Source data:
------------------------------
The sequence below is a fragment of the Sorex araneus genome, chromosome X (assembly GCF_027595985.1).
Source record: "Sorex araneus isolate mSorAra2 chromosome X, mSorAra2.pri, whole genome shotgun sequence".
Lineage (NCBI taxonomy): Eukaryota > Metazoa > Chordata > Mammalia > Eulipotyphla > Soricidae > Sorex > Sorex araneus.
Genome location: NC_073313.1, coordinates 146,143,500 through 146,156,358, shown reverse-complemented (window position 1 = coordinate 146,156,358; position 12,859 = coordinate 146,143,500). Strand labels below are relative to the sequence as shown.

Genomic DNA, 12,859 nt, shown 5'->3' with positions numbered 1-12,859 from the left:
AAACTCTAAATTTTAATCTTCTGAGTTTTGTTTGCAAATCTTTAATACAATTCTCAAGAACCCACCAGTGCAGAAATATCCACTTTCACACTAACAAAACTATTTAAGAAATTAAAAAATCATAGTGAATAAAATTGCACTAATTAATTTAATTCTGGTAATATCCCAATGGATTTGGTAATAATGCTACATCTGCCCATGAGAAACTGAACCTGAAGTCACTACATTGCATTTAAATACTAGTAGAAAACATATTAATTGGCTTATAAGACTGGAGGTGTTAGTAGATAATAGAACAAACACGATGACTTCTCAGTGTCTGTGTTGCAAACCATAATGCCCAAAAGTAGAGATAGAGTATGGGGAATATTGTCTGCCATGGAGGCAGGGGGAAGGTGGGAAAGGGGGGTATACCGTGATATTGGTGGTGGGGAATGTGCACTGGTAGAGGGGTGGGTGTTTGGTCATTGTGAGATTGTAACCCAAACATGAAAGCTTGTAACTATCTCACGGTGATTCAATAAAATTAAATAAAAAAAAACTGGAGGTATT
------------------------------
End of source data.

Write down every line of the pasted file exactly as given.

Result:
The sequence below is a fragment of the Sorex araneus genome, chromosome X (assembly GCF_027595985.1).
Source record: "Sorex araneus isolate mSorAra2 chromosome X, mSorAra2.pri, whole genome shotgun sequence".
Lineage (NCBI taxonomy): Eukaryota > Metazoa > Chordata > Mammalia > Eulipotyphla > Soricidae > Sorex > Sorex araneus.
Genome location: NC_073313.1, coordinates 146,143,500 through 146,156,358, shown reverse-complemented (window position 1 = coordinate 146,156,358; position 12,859 = coordinate 146,143,500). Strand labels below are relative to the sequence as shown.

Genomic DNA, 12,859 nt, shown 5'->3' with positions numbered 1-12,859 from the left:
AAACTCTAAATTTTAATCTTCTGAGTTTTGTTTGCAAATCTTTAATACAATTCTCAAGAACCCACCAGTGCAGAAATATCCACTTTCACACTAACAAAACTATTTAAGAAATTAAAAAATCATAGTGAATAAAATTGCACTAATTAATTTAATTCTGGTAATATCCCAATGGATTTGGTAATAATGCTACATCTGCCCATGAGAAACTGAACCTGAAGTCACTACATTGCATTTAAATACTAGTAGAAAACATATTAATTGGCTTATAAGACTGGAGGTGTTAGTAGATAATAGAACAAACACGATGACTTCTCAGTGTCTGTGTTGCAAACCATAATGCCCAAAAGTAGAGATAGAGTATGGGGAATATTGTCTGCCATGGAGGCAGGGGGAAGGTGGGAAAGGGGGGTATACCGTGATATTGGTGGTGGGGAATGTGCACTGGTAGAGGGGTGGGTGTTTGGTCATTGTGAGATTGTAACCCAAACATGAAAGCTTGTAACTATCTCACGGTGATTCAATAAAATTAAATAAAAAAAAACTGGAGGTATT